Oct 09 2013

Review - ASUS RT-AC66U AC1750 Wireless 802.11AC Router

ASUS RT-AC66U

When you cannot install Ethernet throughout your house there are a few options available, but none tantalize the same way as 802.11AC’s promise of Gigabit-esque bandwidth with ease of wireless installation. Admittedly the recent trend in marketing routers by summing their potential speed is a bit confusing, but given the chance to redefine the home networking landscape we can forgive a lot. With a pair of ASUS’s RT-AC66U Dual-Band Wireless-AC1750 on hand we have the opportunity to explore this exciting new standard in depth. Can this $189 802.11AC multifunction home networking appliance deliver, or will it simply join the list of “not good enoughs” when it comes to meeting our most demanding media streaming needs.

Oct 04 2013

Review - Intel NUC Kit D54250WYK

Intel NUC Kit D54250WYK

For home theater PC (HTPC) enthusiasts the news that Intel was leaving the retail motherboard market cut deeply. After all, many of the features we have come to expect, like an Intel network interface card (NIC), consumer infrared (CIR), and outstanding stability along with innovations specific to our market, such as the custom solutions (aka HTPC) header, looked likely to slowly fade away. Fortunately--at least for now--these concerns have proved meritless because the output of that decision, the Intel NUC Kit D54250WYK contains each of these features along with something that was previously unattainable to DIY – a 15W TDP integrated processor graphics (IPG). Running $342 in bulk, the cost of the 1.3-2.6GHz Intel Core i5-4250U makes up much of the $360 (estimated SRP) we expect the D54250WYK barebones to retail for. While not cheap, it certainly appears a good value if the Haswell iteration of the NUC can deliver the perfect client HTPC.

Sep 24 2013

Review - Fractal Design Node 304 White SFF Chassis

Fractal Design has made themselves a reputation for quality and attractive chassis that can serve as capable as a gaming system just as it would in your living room as your home theater PC (HTPC). With the Node 304 White enclosure, Fractal Design is offering a small form factor chassis with a lot of storage flexibility and still the ability to have a full size video card, all for under $90. The challenge with the living room is the acoustics play as critical a role as the aesthetics, so that will all be considered as we evaluate the Node 304.

Sep 16 2013

Review - Ceton InfiniTV6 PCIe Digital Cable Tuner

Ceton InfiniTV6 PCIe Digital Tuner Cable Card

Six is a good number – even better when it is equated to the number of tuners in your current HTPC. Obviously it is possible to get by with less, but after considering EPG overlaps, a couple children and the spouse – what was an impossible luxury not that long ago quickly becomes a celebrated necessity. With ClearQAM disappearing and ATSC difficult to master in some markets, it is hard to argue with the simplicity that a single Digital Cable Tuner (DCT) provides. Ceton InfiniTV6 PCIe Digital Cable Tuner card includes the ability to use an M-CARD CableCARD to record any channel you subscribe to from your Cable TV Provider. Ceton already released a four tuner PCIe, four tuner USB, and most recently an Ethernet six tuner device, missingremote.com review-- they knew they were missing something for the HTPC crowd. Following a very easy setup for the hardware and software and you will be off and recording copious amounts of TV, movies and commercials you will feel like your own media company. You may hear, “Back in my day we only had four channels to watch,” but to those older people I say, “Welcome to TV of today!”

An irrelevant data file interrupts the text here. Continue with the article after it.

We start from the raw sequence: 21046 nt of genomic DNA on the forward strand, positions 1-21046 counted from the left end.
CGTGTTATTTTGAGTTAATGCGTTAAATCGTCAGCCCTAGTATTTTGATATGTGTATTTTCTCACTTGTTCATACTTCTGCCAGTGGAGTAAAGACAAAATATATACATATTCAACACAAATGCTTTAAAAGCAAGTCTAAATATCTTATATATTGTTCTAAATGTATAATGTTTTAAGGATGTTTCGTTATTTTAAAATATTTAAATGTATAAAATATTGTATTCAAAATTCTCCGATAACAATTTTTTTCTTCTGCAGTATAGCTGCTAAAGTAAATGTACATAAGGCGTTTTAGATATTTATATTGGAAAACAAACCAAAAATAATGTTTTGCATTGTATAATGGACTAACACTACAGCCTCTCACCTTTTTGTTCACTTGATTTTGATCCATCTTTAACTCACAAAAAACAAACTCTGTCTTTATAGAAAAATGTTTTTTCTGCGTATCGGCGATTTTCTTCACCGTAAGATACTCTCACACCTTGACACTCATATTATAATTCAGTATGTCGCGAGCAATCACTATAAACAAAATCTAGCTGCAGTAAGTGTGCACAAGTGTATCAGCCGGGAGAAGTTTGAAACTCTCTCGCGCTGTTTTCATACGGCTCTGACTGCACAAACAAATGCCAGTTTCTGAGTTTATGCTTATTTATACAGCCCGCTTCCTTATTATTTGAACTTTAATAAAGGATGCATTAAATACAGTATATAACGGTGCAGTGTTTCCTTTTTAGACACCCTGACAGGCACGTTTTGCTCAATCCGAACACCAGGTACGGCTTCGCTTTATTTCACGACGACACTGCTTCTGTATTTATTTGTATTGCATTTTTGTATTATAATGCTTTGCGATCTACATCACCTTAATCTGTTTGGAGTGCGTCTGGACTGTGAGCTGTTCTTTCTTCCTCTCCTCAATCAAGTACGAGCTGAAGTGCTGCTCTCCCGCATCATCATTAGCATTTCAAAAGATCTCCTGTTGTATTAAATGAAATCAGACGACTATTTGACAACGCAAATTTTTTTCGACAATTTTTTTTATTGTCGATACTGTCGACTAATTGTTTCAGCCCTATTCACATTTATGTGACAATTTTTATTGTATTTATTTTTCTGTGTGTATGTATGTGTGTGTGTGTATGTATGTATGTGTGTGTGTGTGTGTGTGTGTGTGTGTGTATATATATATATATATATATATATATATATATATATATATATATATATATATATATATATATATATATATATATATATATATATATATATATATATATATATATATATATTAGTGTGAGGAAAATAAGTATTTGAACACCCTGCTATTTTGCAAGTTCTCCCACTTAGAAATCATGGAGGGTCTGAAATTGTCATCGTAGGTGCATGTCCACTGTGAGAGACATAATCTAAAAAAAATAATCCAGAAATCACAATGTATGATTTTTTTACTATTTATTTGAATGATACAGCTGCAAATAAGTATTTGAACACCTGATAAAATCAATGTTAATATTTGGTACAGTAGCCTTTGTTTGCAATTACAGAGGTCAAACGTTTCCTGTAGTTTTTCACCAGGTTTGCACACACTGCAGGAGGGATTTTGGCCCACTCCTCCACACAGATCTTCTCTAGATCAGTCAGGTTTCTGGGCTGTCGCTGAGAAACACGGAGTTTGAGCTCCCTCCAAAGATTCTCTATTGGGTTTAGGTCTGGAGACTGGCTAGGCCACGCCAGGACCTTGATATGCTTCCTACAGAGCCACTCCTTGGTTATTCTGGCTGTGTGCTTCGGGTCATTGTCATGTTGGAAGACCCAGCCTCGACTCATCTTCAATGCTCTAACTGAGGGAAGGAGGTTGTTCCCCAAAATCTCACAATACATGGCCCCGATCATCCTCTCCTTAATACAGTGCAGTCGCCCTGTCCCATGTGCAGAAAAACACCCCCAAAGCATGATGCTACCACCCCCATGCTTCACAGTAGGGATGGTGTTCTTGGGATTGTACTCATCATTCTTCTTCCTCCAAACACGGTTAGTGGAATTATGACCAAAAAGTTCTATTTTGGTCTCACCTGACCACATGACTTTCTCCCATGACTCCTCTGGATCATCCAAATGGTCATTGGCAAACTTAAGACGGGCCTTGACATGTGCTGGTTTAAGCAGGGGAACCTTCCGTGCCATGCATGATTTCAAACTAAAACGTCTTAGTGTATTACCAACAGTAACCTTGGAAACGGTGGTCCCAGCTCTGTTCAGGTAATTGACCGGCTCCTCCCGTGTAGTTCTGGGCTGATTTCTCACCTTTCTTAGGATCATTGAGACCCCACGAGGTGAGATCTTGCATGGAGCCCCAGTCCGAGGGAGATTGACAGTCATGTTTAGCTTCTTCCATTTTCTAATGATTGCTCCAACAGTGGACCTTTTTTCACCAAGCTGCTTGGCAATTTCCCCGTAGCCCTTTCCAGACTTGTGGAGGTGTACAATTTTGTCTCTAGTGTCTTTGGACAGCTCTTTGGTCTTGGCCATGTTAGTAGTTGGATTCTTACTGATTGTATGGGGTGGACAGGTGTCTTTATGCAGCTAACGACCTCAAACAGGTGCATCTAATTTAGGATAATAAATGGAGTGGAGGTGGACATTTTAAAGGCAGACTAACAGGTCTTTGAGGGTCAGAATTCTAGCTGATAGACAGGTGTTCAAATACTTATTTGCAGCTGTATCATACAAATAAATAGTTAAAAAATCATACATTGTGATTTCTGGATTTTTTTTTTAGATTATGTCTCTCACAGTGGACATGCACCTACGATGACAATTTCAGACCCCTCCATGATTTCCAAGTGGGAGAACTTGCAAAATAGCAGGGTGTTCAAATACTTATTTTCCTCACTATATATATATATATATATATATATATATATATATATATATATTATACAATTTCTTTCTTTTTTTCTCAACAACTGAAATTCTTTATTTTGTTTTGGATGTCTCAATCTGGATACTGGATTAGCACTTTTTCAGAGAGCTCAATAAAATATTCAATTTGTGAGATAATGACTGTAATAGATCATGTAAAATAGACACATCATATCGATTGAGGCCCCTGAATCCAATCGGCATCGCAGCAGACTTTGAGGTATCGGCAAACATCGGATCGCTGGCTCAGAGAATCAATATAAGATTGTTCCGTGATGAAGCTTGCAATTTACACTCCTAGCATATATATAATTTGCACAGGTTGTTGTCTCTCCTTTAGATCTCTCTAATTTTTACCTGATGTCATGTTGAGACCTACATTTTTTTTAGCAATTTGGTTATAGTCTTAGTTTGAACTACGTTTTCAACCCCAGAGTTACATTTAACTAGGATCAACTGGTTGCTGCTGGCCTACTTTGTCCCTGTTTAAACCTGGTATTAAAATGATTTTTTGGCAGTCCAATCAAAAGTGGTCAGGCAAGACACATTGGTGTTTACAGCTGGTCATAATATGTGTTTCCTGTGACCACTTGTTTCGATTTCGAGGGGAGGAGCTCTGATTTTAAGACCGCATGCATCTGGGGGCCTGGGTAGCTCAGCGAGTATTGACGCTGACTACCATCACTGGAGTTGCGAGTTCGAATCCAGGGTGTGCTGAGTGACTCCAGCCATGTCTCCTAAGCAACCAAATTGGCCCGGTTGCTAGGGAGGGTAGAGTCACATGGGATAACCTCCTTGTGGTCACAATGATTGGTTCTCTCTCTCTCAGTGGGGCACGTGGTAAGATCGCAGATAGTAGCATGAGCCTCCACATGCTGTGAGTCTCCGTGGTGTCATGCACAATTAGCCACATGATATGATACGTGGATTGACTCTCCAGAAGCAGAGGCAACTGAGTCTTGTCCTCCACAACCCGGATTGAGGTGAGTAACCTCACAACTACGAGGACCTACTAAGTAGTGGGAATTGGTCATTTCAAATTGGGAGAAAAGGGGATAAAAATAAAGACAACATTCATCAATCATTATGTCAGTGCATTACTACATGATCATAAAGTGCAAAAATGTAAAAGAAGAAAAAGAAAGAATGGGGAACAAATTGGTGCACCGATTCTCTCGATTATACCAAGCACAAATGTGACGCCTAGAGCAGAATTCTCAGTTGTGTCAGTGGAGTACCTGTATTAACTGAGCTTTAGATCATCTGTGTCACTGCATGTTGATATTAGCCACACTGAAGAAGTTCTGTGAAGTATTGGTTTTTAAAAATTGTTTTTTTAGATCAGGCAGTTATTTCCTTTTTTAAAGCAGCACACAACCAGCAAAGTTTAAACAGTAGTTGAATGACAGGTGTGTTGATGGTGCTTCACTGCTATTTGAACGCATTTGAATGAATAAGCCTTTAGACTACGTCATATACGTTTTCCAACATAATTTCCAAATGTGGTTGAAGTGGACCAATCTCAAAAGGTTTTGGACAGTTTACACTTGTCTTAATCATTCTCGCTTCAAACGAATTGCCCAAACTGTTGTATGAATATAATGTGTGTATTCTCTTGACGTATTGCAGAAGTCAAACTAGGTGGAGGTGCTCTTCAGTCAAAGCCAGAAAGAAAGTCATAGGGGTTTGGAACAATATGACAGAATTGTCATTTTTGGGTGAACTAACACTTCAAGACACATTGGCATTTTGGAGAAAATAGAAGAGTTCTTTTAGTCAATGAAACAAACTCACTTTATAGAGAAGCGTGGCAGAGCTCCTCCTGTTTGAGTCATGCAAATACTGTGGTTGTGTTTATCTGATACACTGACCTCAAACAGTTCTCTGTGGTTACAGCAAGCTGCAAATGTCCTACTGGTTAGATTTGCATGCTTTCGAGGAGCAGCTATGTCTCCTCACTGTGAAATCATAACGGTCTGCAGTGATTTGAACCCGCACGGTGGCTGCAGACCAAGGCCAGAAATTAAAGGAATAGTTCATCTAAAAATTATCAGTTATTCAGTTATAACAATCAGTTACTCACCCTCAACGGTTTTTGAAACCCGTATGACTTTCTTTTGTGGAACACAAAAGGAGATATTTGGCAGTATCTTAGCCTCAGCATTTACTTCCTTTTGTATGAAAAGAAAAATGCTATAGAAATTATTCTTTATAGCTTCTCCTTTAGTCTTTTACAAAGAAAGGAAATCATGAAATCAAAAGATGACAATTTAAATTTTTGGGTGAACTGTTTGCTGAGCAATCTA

Sep 13 2013

Review - Wren V5AP Airplay Speaker

When it comes to selecting a mobile device wireless speaker box, there are many to choose from—with options from companies as large as Sony, Bose, Jambox and Beats, to smaller ones such as Supertooth. Wren is hoping to capture some attention on this market with a rather unique offering, with their Wren V5AP speaker box. Besides the usual speeds and feeds which the speaker touts, providing crisp and clear audio to your room, the Wren speaker pitches itself as a piece of art, adding style alongside sonic substance—an expensive one at that, coming in at $399. Let’s examine what this gets you—as with any category filled with competition, there will always be pros and cons to each.

Sep 03 2013

Review - NETGEAR AV+ 500 NANO SET (XAVB5601) Powerline Networking Adapters

NETGEAR XAVB5601 Review

When pulling Cat 6 Ethernet cables through the walls is out of the question there are a few options for enabling a high-bitrate-media capable network. MoCA is usually a reliable source of the 100Mbps required, but limited to existing cable infrastructure. New kid, wireless 802.11AC shows significant promise, but won’t come home for anywhere near the price where Powerline networking claims 500Mbps of bandwidth. Historically, Powerline technology has over promised and under delivered--with actual performance falling below the number on the box. With a NETGEAR AV+ 500 NANO SET (XAVB5601) available, it is time to address the technology’s viability again. Asking $110 (£60) at retail, the kit is reasonably priced, has receptacle pass-through offering a solution to a common Powerline gripe, and with 500Mbps to play with, one would expect to have plenty of bandwidth headroom even as distance and environmental load are varied.

Aug 12 2013

Review - ASUS WL-330N 5-in-1 Wireless-N150 Mobile Router

ASUS WL-330N 5-in-1 Wireless-N150 Mobile Router

The myriad of network permutations encountered when traveling with multiple devices is so diverse that covering them all seems impossible. Wired only access, web based authentication or per-device access charges? The ASUS WL-330N 5-in-1 Wireless-N150 Mobile Router has it covered, offering five discrete operating modes: NAT firewall router, access point, repeater, Ethernet adapter or [the almost magical] hotspot. Naturally, packing this many features into a small, USB powered, $45 dongle requires some trade-offs – mostly paid in setup convenience.